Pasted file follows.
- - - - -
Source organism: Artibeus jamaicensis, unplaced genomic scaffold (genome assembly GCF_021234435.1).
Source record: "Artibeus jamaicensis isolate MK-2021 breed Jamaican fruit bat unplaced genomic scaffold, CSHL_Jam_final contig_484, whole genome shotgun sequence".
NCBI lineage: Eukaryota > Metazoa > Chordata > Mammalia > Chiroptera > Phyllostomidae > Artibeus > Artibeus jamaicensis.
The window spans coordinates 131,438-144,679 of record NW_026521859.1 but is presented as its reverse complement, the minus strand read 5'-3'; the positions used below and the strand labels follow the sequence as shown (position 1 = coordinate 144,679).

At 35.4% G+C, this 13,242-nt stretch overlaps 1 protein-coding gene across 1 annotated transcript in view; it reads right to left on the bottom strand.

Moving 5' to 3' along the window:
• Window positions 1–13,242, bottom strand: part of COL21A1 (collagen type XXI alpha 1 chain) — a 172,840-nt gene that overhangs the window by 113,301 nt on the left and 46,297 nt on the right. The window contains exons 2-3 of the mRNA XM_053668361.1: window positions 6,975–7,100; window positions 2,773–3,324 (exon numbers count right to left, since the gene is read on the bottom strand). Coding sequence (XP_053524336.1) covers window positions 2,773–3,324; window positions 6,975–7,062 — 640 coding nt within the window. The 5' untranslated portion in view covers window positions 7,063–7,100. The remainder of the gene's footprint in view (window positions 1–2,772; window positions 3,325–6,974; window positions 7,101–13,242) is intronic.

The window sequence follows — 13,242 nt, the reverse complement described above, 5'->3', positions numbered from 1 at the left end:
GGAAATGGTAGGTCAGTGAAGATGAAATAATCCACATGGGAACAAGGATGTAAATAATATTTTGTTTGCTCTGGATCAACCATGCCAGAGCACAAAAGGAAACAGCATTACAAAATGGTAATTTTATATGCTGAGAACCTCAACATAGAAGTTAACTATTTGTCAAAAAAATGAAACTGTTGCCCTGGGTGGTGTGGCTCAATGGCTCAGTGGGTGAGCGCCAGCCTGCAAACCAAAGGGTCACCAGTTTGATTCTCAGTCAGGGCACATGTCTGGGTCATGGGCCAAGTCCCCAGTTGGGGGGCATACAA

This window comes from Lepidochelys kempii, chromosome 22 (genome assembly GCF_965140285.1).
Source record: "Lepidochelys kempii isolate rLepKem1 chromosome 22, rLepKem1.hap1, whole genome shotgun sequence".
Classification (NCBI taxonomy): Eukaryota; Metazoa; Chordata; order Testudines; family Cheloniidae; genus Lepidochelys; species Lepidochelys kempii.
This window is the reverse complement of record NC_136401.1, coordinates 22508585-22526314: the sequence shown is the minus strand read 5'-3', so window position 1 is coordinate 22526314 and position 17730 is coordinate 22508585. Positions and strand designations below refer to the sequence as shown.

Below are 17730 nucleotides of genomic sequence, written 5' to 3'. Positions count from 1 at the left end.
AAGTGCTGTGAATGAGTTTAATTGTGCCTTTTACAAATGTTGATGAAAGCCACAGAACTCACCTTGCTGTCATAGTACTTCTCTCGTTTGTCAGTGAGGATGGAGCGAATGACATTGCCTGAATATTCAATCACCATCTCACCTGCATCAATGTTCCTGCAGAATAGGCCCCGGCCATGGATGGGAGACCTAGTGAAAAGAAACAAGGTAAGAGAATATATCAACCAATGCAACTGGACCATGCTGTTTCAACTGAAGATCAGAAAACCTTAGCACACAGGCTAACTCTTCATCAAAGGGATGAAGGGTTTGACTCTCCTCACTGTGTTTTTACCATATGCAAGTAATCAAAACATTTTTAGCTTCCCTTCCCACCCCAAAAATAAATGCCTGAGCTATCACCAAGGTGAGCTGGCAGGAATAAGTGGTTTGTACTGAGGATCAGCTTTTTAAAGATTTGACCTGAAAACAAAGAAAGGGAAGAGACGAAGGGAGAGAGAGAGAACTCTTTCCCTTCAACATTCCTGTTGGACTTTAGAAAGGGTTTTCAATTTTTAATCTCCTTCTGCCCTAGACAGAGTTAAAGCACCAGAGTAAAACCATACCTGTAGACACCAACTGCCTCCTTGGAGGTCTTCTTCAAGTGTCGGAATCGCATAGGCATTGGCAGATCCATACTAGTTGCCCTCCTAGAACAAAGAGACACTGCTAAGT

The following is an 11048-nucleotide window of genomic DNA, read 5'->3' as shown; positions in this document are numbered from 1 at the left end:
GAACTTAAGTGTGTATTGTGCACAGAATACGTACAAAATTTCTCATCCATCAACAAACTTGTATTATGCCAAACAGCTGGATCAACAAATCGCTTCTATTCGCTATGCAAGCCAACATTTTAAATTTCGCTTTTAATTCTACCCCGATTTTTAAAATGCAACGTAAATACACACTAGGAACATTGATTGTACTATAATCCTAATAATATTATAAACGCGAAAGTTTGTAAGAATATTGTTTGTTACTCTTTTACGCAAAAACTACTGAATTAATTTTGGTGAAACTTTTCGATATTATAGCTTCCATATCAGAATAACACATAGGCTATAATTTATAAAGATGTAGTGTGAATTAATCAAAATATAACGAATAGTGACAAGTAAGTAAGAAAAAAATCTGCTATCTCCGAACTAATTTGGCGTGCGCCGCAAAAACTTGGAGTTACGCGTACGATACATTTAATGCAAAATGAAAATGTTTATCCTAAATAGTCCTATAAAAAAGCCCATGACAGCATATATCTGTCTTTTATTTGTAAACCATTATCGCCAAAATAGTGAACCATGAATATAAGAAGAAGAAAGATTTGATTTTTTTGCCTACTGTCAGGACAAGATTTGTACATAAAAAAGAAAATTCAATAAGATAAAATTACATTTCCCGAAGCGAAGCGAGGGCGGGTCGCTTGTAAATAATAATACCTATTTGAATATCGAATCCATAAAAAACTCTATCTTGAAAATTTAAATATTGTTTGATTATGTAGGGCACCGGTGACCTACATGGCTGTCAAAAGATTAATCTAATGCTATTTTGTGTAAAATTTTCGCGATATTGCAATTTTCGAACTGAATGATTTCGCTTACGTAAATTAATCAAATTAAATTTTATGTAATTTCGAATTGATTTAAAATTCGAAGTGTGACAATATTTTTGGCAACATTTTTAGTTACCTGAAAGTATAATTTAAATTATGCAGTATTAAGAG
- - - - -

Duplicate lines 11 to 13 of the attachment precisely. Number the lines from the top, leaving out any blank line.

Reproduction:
Source record: "Lepidochelys kempii isolate rLepKem1 chromosome 22, rLepKem1.hap1, whole genome shotgun sequence".
Classification (NCBI taxonomy): Eukaryota; Metazoa; Chordata; order Testudines; family Cheloniidae; genus Lepidochelys; species Lepidochelys kempii.
This window is the reverse complement of record NC_136401.1, coordinates 22508585-22526314: the sequence shown is the minus strand read 5'-3', so window position 1 is coordinate 22526314 and position 17730 is coordinate 22508585. Positions and strand designations below refer to the sequence as shown.